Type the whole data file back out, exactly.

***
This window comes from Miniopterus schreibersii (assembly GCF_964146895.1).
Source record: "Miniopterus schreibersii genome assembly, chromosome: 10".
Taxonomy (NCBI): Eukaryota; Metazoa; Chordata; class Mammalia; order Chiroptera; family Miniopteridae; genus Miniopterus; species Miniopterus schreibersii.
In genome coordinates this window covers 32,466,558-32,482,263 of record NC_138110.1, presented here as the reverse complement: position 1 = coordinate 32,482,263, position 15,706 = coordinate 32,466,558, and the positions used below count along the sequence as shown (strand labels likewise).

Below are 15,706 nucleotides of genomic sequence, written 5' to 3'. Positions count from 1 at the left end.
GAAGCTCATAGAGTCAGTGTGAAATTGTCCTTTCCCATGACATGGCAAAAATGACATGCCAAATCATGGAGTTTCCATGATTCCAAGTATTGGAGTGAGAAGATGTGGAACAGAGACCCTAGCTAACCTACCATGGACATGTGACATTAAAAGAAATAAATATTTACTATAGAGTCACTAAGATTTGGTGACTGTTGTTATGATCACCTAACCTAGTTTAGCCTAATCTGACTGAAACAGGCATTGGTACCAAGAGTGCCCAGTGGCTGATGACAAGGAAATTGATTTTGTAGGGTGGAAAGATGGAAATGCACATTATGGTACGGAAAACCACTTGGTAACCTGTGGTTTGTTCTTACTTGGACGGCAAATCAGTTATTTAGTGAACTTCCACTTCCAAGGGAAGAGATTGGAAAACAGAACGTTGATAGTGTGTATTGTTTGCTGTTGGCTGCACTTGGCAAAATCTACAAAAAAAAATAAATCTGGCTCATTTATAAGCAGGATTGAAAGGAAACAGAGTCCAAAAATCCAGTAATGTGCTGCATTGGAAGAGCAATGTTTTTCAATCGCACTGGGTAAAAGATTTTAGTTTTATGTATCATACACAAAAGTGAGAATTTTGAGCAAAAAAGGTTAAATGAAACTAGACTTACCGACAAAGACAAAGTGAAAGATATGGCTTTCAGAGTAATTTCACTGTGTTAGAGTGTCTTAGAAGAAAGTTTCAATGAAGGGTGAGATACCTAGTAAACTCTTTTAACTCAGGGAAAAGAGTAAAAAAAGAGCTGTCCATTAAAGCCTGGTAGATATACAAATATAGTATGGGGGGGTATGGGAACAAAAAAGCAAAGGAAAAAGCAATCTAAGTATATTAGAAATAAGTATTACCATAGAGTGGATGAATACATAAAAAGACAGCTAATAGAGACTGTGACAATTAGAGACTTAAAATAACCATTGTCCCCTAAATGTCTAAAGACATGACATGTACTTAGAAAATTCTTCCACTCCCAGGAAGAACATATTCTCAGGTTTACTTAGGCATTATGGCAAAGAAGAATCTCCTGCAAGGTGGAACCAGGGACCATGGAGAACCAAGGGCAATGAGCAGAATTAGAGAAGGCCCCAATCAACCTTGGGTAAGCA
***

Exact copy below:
This window comes from Miniopterus schreibersii (assembly GCF_964146895.1).
Source record: "Miniopterus schreibersii genome assembly, chromosome: 10".
Taxonomy (NCBI): Eukaryota; Metazoa; Chordata; class Mammalia; order Chiroptera; family Miniopteridae; genus Miniopterus; species Miniopterus schreibersii.
In genome coordinates this window covers 32,466,558-32,482,263 of record NC_138110.1, presented here as the reverse complement: position 1 = coordinate 32,482,263, position 15,706 = coordinate 32,466,558, and the positions used below count along the sequence as shown (strand labels likewise).

Below are 15,706 nucleotides of genomic sequence, written 5' to 3'. Positions count from 1 at the left end.
GAAGCTCATAGAGTCAGTGTGAAATTGTCCTTTCCCATGACATGGCAAAAATGACATGCCAAATCATGGAGTTTCCATGATTCCAAGTATTGGAGTGAGAAGATGTGGAACAGAGACCCTAGCTAACCTACCATGGACATGTGACATTAAAAGAAATAAATATTTACTATAGAGTCACTAAGATTTGGTGACTGTTGTTATGATCACCTAACCTAGTTTAGCCTAATCTGACTGAAACAGGCATTGGTACCAAGAGTGCCCAGTGGCTGATGACAAGGAAATTGATTTTGTAGGGTGGAAAGATGGAAATGCACATTATGGTACGGAAAACCACTTGGTAACCTGTGGTTTGTTCTTACTTGGACGGCAAATCAGTTATTTAGTGAACTTCCACTTCCAAGGGAAGAGATTGGAAAACAGAACGTTGATAGTGTGTATTGTTTGCTGTTGGCTGCACTTGGCAAAATCTACAAAAAAAAATAAATCTGGCTCATTTATAAGCAGGATTGAAAGGAAACAGAGTCCAAAAATCCAGTAATGTGCTGCATTGGAAGAGCAATGTTTTTCAATCGCACTGGGTAAAAGATTTTAGTTTTATGTATCATACACAAAAGTGAGAATTTTGAGCAAAAAAGGTTAAATGAAACTAGACTTACCGACAAAGACAAAGTGAAAGATATGGCTTTCAGAGTAATTTCACTGTGTTAGAGTGTCTTAGAAGAAAGTTTCAATGAAGGGTGAGATACCTAGTAAACTCTTTTAACTCAGGGAAAAGAGTAAAAAAAGAGCTGTCCATTAAAGCCTGGTAGATATACAAATATAGTATGGGGGGGTATGGGAACAAAAAAGCAAAGGAAAAAGCAATCTAAGTATATTAGAAATAAGTATTACCATAGAGTGGATGAATACATAAAAAGACAGCTAATAGAGACTGTGACAATTAGAGACTTAAAATAACCATTGTCCCCTAAATGTCTAAAGACATGACATGTACTTAGAAAATTCTTCCACTCCCAGGAAGAACATATTCTCAGGTTTACTTAGGCATTATGGCAAAGAAGAATCTCCTGCAAGGTGGAACCAGGGACCATGGAGAACCAAGGGCAATGAGCAGAATTAGAGAAGGCCCCAATCAACCTTGGGTAAGCA